Tuesday, November 01, 2011

What a difference a day makes: the problems affecting children born in August

. . . are detailed here and worrying. An excerpt:

"[. . .] Researchers say that August-born seven-year-olds are between 2.5 and 3.5 times "more likely to be regarded as below average by their teachers in reading, writing and maths". They are also 2.5 times more likely to be unhappy at school at the age of seven and at an increased risk of being bullied. This reflects that these August children can be almost a year younger than their September-born classmates.

This age gap has not been closed by the time youngsters are ready to leave secondary schools - with August-born teenagers 20% more likely to be in vocational rather than academic study after school. They are also 20% less likely to be at a leading Russell Group university compared with a September-born teenager. These August children are likely to have lower confidence and less likely to feel they "control their own destiny".

This accident of birth can have far-reaching economic significance, says the IFS, as underachievement in qualifications at school will be likely to reduce employment opportunities in adulthood. "This suggests that August-born children may end up doing worse than September-born children throughout their working lives, simply because of the month in which they were born," says IFS programme director Claire Crawford. [. . .]"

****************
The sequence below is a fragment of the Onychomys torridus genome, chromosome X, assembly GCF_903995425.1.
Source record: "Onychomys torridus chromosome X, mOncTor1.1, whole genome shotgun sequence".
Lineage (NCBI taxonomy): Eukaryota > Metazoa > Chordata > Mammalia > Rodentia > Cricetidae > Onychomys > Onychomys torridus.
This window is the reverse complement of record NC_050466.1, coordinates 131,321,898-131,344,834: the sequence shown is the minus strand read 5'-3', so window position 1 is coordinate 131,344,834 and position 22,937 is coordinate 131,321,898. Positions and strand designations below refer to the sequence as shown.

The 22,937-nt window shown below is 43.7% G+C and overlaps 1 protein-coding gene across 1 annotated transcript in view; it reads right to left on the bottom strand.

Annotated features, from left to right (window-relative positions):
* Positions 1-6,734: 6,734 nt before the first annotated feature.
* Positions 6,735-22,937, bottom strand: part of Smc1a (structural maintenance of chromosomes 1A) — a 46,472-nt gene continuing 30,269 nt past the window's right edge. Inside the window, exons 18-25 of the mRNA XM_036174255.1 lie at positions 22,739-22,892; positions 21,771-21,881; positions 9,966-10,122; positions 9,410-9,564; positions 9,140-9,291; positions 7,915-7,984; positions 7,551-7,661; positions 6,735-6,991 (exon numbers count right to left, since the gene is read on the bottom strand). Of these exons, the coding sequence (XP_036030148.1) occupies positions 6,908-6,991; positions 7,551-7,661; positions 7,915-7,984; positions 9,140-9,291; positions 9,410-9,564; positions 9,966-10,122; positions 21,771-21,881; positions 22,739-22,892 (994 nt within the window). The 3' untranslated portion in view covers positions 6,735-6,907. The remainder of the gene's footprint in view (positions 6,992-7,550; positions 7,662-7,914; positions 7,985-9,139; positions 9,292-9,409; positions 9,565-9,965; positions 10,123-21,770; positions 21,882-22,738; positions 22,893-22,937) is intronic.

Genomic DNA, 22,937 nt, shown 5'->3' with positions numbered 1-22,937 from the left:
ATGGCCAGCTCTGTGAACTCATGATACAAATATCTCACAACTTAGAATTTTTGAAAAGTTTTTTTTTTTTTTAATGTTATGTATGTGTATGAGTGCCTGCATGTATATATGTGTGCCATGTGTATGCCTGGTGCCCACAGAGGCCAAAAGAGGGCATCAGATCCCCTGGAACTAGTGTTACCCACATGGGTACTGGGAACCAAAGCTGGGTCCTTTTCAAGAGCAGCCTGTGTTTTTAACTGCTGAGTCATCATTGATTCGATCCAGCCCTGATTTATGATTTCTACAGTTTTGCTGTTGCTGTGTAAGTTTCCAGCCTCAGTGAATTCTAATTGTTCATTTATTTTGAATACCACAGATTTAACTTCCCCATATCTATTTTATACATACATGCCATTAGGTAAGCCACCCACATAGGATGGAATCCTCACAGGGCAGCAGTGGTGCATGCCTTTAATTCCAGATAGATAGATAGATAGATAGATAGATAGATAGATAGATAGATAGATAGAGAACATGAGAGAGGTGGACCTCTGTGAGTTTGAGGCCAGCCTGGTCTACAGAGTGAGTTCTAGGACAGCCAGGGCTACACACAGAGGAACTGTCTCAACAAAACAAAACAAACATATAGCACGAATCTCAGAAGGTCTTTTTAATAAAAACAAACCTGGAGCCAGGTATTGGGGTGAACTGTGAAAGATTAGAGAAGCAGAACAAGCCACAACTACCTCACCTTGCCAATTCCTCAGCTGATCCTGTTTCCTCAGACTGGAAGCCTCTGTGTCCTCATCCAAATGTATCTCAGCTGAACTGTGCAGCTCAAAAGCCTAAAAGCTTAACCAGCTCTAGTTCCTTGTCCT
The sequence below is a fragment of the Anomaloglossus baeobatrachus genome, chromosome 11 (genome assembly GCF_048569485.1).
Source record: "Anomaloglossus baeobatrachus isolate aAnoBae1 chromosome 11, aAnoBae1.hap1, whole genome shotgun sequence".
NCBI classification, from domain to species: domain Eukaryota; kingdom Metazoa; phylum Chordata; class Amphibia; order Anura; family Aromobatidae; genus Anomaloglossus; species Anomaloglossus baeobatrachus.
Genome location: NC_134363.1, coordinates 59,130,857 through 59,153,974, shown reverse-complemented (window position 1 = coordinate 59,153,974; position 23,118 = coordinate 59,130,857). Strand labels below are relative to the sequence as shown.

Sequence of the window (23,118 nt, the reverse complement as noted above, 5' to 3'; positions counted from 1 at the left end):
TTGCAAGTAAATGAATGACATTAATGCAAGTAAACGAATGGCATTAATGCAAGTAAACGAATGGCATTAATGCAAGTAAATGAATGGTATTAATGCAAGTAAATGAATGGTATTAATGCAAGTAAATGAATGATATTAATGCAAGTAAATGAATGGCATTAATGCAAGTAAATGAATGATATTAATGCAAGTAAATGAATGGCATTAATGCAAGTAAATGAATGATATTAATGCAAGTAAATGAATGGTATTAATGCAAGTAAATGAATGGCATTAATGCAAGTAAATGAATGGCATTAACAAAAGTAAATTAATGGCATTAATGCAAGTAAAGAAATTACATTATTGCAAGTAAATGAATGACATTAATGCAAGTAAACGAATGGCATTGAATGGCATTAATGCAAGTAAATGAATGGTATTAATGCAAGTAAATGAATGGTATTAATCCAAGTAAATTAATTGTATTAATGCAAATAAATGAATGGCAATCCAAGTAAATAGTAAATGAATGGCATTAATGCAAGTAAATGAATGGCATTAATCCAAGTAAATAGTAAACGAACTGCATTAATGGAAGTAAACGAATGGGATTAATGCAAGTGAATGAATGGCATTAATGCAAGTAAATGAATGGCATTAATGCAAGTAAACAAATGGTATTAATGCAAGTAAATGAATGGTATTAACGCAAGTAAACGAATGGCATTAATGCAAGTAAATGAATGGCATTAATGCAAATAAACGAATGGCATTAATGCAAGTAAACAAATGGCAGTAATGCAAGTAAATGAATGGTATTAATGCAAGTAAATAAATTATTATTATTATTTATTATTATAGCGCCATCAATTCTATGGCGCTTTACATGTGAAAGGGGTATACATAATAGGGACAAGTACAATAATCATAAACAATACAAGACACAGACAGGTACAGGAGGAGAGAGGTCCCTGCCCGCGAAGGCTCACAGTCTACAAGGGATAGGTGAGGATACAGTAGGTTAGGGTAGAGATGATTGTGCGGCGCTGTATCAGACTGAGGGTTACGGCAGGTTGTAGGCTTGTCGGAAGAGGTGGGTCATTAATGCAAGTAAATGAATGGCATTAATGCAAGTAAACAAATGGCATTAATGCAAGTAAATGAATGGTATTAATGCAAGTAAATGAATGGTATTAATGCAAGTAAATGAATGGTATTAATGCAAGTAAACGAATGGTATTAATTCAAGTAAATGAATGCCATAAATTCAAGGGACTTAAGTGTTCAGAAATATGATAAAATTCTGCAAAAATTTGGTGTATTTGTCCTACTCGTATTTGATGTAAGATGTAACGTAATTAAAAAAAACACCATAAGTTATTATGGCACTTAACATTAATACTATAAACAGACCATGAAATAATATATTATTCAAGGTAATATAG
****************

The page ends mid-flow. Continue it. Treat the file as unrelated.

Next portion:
Any famous contemporary scholars with birthdays in August?

1 comment:

The Brooks Blog said...

I've been reminded that a terrific example is GWF Hegel, my philosophical hero. Hegel was a late bloomer and outperformed by his schoolfriends Hoelderlin and Schelling, failing to earn a salaried FT university position until he was 40. Thought for the day: if only Hegel were born in September...